With hundreds of instruments monitoring Canada’s ocean environment, Ocean Networks Canada (ONC) gathers the same amount of data as the Hubble Telescope. Turning a firehose of high resolution data into useful knowledge is the challenge of the century. ONC’s robust and sophisticated data management system, Oceans 2.0, is already recognized as a state-of-the-art ocean management tool for marine decision-making, and it’s about to get even better.
Oceans 2.0 is a versatile online tool that allows scientists and the public to access and manipulate data—including audio and video—from ONC’s hundreds of deep ocean and coastal sensors in real time, 24/7. Thanks to renewed funding from CANARIE—whose ongoing support since 2006 has made Oceans 2.0 possible—a new two phase project is currently underway to accelerate and advance scientific research in Canada
Phase One of the Research Platform for User-Defined Oceanographic Data Products (known as Empower) will enable researchers to access data products simply and quickly through a specially designed Application Programming Interface (API).
Following the completion of Phase One in April 2017, Phase Two will enable researchers to define, test, use, and share processing code for user-defined datasets in a custom-designed programming environment, known as the Sandbox. In other words, instead of having to manually download and sort a terabyte of data each time, this tool will enable a user to develop a unique algorithm for their research, which will then do the work of filtering, sorting, and presenting the data they need at the push of a button. The completion date for Phase Two is April 2018.
“This innovation signals a new user-driven approach to ONC data management,” says ONC Data Manager, Marlene Jeffries. In-depth interviews with dozens of ONC science users are informing this exciting project. Based on the responses, 51 personas and 4 distinct use-cases will help develop Oceans 2.0’s new custom web services.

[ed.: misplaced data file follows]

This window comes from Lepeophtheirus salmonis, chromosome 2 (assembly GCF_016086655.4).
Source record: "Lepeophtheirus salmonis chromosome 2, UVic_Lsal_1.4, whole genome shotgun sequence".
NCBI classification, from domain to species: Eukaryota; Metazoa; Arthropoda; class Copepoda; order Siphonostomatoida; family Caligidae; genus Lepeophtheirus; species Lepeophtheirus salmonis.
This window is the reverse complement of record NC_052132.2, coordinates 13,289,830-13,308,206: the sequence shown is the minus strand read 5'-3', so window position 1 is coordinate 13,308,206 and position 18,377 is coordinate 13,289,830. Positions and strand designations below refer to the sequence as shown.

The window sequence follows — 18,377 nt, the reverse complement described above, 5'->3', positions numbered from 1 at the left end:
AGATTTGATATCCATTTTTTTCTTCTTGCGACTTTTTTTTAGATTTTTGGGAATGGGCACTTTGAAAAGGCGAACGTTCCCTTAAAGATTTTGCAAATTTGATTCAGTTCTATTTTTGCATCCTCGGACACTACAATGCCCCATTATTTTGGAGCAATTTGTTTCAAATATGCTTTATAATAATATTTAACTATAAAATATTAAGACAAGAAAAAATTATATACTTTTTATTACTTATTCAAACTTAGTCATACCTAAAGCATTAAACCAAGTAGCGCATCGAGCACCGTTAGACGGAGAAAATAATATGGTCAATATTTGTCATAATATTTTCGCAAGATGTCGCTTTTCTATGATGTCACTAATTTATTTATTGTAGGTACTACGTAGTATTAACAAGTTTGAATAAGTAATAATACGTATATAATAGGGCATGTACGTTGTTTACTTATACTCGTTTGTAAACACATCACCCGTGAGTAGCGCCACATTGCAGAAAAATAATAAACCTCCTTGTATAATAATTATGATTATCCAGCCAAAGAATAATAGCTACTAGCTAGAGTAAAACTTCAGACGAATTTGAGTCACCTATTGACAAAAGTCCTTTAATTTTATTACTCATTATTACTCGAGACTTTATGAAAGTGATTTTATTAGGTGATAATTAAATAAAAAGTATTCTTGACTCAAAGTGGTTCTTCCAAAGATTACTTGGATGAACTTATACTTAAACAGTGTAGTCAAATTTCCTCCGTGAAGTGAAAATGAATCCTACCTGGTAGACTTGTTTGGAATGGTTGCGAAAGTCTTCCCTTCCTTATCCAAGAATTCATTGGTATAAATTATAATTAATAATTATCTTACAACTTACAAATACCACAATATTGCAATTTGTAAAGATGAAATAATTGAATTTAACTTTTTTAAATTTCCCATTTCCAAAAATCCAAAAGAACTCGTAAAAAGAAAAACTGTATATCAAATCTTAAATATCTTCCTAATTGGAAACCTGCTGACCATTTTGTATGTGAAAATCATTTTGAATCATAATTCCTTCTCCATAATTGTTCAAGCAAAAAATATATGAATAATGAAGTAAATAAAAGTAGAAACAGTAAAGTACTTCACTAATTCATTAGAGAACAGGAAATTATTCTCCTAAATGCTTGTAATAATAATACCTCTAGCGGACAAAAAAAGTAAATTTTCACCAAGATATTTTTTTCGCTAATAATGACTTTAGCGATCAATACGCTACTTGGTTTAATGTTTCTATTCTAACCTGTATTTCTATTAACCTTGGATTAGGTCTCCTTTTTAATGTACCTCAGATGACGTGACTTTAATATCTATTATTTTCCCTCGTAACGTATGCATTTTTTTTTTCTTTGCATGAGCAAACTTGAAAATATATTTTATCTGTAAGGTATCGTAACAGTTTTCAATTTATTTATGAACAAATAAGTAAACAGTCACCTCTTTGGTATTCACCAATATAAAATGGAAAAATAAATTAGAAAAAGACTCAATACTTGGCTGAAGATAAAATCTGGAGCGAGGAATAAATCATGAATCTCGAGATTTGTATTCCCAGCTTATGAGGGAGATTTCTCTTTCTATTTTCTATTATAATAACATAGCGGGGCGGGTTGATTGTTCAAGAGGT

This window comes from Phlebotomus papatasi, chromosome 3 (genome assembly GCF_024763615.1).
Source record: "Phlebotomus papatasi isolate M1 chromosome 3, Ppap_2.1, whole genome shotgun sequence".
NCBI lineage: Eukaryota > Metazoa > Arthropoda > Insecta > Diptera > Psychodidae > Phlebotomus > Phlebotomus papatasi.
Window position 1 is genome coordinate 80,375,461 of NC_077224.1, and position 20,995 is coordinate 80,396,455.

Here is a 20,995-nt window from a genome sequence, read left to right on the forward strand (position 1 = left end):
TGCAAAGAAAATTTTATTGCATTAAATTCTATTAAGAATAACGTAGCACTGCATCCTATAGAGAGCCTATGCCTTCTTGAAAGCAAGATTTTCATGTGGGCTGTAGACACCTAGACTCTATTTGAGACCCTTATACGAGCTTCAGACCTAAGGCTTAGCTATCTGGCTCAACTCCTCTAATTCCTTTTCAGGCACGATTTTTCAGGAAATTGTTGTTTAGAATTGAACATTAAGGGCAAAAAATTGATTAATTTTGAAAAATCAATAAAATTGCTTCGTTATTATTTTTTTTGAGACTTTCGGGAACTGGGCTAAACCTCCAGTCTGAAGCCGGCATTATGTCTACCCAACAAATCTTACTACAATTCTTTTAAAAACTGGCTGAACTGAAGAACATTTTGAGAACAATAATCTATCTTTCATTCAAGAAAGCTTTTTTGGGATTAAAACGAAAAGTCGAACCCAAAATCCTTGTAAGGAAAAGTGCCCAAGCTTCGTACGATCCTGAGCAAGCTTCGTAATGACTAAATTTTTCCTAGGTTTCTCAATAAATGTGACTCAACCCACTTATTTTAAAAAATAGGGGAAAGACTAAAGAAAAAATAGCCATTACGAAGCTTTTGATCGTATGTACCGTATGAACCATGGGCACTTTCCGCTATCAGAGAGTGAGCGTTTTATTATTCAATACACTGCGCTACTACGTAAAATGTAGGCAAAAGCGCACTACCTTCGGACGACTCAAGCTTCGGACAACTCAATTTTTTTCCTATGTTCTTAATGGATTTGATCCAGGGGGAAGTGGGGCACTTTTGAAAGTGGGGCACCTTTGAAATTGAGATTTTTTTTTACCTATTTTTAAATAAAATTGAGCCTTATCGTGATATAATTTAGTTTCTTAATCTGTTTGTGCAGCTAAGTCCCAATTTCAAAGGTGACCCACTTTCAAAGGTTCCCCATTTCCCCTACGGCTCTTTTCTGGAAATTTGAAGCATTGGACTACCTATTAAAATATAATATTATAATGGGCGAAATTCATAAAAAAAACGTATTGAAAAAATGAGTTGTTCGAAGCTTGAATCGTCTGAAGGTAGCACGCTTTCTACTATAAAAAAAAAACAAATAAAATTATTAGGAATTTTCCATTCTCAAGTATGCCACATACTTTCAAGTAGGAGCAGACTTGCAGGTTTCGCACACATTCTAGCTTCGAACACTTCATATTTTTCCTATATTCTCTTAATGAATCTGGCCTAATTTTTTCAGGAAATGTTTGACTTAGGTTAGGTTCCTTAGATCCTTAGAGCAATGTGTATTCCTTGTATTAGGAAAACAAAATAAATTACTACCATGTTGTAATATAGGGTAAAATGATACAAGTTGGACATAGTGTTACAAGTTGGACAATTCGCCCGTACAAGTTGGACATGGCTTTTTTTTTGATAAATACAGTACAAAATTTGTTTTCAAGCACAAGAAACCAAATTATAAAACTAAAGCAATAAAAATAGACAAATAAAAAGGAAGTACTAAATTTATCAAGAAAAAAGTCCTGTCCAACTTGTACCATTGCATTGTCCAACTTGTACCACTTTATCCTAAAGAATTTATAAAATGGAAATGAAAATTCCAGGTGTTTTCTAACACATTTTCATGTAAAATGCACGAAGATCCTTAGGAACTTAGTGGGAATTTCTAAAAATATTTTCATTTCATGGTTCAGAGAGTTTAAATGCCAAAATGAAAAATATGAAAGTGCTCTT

"We have this enormous pipe coming in out of the ocean, filling up this enormous tank,” comments Doug Latornell, a Research Software Engineer at the University of British Columbia whose primary focus is to set up and support scientific data automation for his students. “It’s important to keep every molecule in the tank, but a lot of the time what we want is a filtered stream out of the tank. One of the problems right now is that it feels like we can't have a filtered stream, we can only have the raw stream, one tablespoon at a time."
“Let’s be blunt about it, there is too much data to be accessed over the internet.” says John Hildebrand who leads the Scripps Whale Acoustic Lab, which maintains Triton, a software that evaluates and processes large sets of acoustic data. John is interested in integrating ONC's hydrophone data into Triton in a way that does not require the data to be uploaded onto a local machine. “It’s impractical to download a terabyte of data, and a terabyte is nothing, it’s one month of data.” John wants to download 12 terabytes which is equivalent to one year of data, the amount needed to analyze seasonal cycles of marine activity. “That is the unit in which you need to analyze these data. If I can only get a few gigabytes of data by pushing a button online, it is never going to happen.”
“The Empower project will open the door for ONC’s international users to access our data in new and creative ways that we haven’t even thought about yet,” says Web Services Specialist Ryan Ross. “One possible example could be an app that would automatically download video footage when a rare bird that is being tracked flies by one of our onshore cameras; this could be of interest to an organization like Bird Studies Canada.”
Another important aspect of making ONC’s datasets available in useful new formats involves standardizing the wide range of measurements and variables of ocean datasets so they align in a global framework. Adam Leadbetter, data management team leader with Ireland’s Marine Institute in Galway—who specializes in ocean data interoperability or compatibility—spent a week with the ONC data team to take Oceans 2.0 to the next level.
“ONC has a huge volume of data that is well-looked after and is easily accessible to scientists,” comments Leadbetter. “But the ocean is global, so we need to be able to combine datasets from various global sources to create useful products.“ To this end, Leadbetter and the ONC data management team are working to align ONC data with the standards set by the Ocean Data Interoperability Platform, an international consortium that is working towards the effective sharing of data across scientific domains and international boundaries.
The ONC data management team will continue to collaborate with Leadbetter and the Irish Marine Institute through Phase One and Phase Two of the Empower project. Stay tuned for updates in Spring 2017.